|Sign sheeting samples are put to the test in the Arizona sun. |
Hard to believe, but after more than 200 blog posts we’re still surprised by some of the things we find out here at ADOT.
For example, did you know there’s a small yard adjacent to an ADOT field office parking lot filled with dozens of sign samples?
We didn’t either … at least not until just recently.
Turns out they are there to soak in some sun. No joke – ADOT field tests sign sheeting material to see how well it holds up against the heat. Arizona’s the perfect place for a test like that, don’t you think?
The sign sheeting material (which you can think of as a big sticker – it’s the reflective, colorful material adhered to metal signs) is tested by ADOT as part of the National Transportation Product Evaluation Program
(NTPEP). Arizona, along with a few other states, evaluates the sign test panels for three-year periods. The other states test for different weather- and location-related concerns … in Minnesota they check the signs reaction to freezing/thawing and in Florida it’s the ocean’s salt spray.
Before we go any further, let us tell you a little bit about NTPEP.
It’s a program that operates under AASHTO
(a nonprofit association that represents this country’s highway and transportation departments) and besides sign sheeting, tests a number of items related to transportation, including concrete admixtures, PVC pipe and even temporary traffic control devices.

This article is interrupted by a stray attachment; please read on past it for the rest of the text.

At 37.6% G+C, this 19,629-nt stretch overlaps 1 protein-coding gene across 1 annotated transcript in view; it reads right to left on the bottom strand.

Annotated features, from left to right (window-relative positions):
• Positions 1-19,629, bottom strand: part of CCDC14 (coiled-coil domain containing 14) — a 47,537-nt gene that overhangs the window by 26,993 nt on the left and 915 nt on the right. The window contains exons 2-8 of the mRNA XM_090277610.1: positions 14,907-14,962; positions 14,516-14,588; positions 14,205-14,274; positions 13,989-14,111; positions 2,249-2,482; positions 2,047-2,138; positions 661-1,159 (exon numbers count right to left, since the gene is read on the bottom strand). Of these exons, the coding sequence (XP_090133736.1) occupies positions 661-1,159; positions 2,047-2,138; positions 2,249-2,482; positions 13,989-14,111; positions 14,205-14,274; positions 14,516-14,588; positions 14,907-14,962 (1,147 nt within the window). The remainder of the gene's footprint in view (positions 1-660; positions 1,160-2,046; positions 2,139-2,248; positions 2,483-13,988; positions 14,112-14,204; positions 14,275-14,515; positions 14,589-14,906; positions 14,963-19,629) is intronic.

The results gathered by the DOTs doing the field testing is entered into a database. That information is then reported by NTPEP and, according to its website, is widely used by AASHTO member departments for decisions on which products to approve for their QPL (Qualified Product Listing
). OK, back to the signs…
ADOT Chemist Jeff Faulkner explains that the sign sheeting samples sit in the sun for three years. He and his crew take readings once a year ... they’re looking to see how the signs keep their color and reflectivity (important for night driving).
|Click on image for larger view. |
A hand-held instrument called a retroreflectometer reads for reflectivity and measures the way light bounces off the material.
An easy digital readout tells Faulkner and his team what they need to know.
Another instrument – a color measurement spectrophotometer – is used to measure color year to year in order to detect fading.
Of course, Faulkner and his colleagues use their own senses to report on how the sheeting is holding up. They look at the signs each year and note whether there are changes to the material – blistering, cracking and fading.
All the data they gather is entered into the NTPEP site and a report is prepared every three years. Because there are always new products coming onto the market and because manufacturers often update their older products, testing continues year after year.
For more on NTPEP, visit the program website